High Court Strikes Down Iowa's Traffic Stop-and-Search Law

December 8, 1998
FOR IMMEDIATE RELEASE
Tuesday, December 8, 1998

DES MOINES--In a solid victory for the freedom and privacy of all Iowans, the United States Supreme Court today put an end to the police practice of arbitrarily searching people stopped for minor traffic violations.

The Iowa Civil Liberties Union, one of several groups that filed a "friend-of-the-court" brief in the case, hailed the unanimous ruling in Knowles v. Iowa authored by Chief Justice Rehnquist.

"Iowa's brief experiment with a police state is now, thankfully, over," said Ben Stone, Executive Director of the Iowa Civil Liberties Union, a vocal foe of the tactic. "Iowans can once again enjoy the freedom of knowing they can drive down the street and not fear being searched by a police officer if they make an illegal turn or forget to use their turn signal."

Today's decision overturns a 5-4 ruling by the Iowa Supreme Court in 1997, upholding the police practice known as "search incident to citation." Normally, police must either physically arrest someone or have "probable cause" before they can conduct a search.

The Iowa court in the Knowles case had said the code of Iowa authorized police to search people cited with for traffic violations even if they were not taken into custody, and that such searches were not in violation of the Fourth Amendment to the United States Constitution.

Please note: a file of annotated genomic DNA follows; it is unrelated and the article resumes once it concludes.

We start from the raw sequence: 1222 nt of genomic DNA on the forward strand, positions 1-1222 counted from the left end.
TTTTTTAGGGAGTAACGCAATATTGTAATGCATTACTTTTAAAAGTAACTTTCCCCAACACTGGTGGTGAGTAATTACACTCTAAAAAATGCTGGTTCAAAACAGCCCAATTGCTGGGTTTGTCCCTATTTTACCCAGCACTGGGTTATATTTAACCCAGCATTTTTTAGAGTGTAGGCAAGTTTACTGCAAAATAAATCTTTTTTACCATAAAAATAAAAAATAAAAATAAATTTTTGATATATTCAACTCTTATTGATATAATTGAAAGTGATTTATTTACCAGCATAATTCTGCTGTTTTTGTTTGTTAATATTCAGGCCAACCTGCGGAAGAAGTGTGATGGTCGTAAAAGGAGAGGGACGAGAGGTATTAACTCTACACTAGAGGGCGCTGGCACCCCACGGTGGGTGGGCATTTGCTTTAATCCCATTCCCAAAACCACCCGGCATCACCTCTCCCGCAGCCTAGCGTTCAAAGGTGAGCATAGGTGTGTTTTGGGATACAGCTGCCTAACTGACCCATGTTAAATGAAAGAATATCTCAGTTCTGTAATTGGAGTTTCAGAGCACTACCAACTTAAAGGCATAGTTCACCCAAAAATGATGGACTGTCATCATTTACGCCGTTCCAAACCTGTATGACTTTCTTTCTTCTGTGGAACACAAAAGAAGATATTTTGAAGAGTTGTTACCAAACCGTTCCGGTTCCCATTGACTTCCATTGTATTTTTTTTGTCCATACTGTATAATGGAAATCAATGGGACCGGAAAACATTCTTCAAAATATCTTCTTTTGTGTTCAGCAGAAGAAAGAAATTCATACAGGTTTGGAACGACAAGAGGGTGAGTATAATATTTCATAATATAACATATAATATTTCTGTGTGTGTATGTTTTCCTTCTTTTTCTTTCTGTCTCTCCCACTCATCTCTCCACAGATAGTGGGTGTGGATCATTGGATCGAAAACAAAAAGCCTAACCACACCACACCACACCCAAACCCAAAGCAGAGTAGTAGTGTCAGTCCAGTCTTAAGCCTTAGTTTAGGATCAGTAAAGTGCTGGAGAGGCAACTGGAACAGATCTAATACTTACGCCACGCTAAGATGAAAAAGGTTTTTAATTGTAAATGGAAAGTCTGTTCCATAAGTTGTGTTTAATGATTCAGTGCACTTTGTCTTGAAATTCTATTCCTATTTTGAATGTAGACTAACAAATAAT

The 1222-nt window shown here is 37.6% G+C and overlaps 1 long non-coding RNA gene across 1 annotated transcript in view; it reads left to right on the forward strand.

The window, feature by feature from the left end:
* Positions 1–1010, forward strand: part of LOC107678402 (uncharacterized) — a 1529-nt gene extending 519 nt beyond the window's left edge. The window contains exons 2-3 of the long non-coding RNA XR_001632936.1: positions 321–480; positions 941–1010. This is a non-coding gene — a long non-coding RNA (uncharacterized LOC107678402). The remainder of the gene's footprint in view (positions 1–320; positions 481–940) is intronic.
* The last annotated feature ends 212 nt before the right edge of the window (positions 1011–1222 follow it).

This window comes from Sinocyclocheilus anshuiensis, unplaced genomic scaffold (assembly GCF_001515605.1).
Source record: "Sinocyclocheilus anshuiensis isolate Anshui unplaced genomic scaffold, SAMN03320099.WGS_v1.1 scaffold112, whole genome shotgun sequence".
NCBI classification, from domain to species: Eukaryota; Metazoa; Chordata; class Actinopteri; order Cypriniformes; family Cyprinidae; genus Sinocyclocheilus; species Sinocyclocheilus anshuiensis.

The State of Iowa had argued that concerns for officer safety and the preservation of evidence justified the search tactic. The Court found both rationales lacking. "Even without the search authority Iowa urges, officers have other, independent bases to search for weapons and protect themselves from danger," wrote Chief Justice William Rehnquist. "Nor has Iowa shown . . . the need to discover and preserve evidence. Once Knowles was stopped for speeding and issued a citation, all the evidence necessary to prosecute that offense had been obtained."

Stone noted that the Court could have waited until June to rule on the case, but instead issued its decision less than five weeks after oral arguments. "The Justices' extremely swift reversal reveals both how easy it was for the Court to find this outrageous affront to liberty unconstitutional, and how important it was to protect Iowans from any further violations of their privacy by the police," he said.

The ICLU, along with the American Civil Liberties Union and the National Association of Criminal Defense Lawyers vigorously opposed the police practice in a friend-of-the-court brief authored by Professor Jim Tomkovicz of the University of Iowa Law School.

Attorneys Paul Rosenberg and Maria Ruhtenberg of Des Moines argued the case on behalf of Patrick Knowles, a Newton man stopped for speeding in 1996 and subsequently searched simply because he was receiving a traffic ticket. He was arrested and sentenced to 90 days in jail after police found marijuana under his seat.

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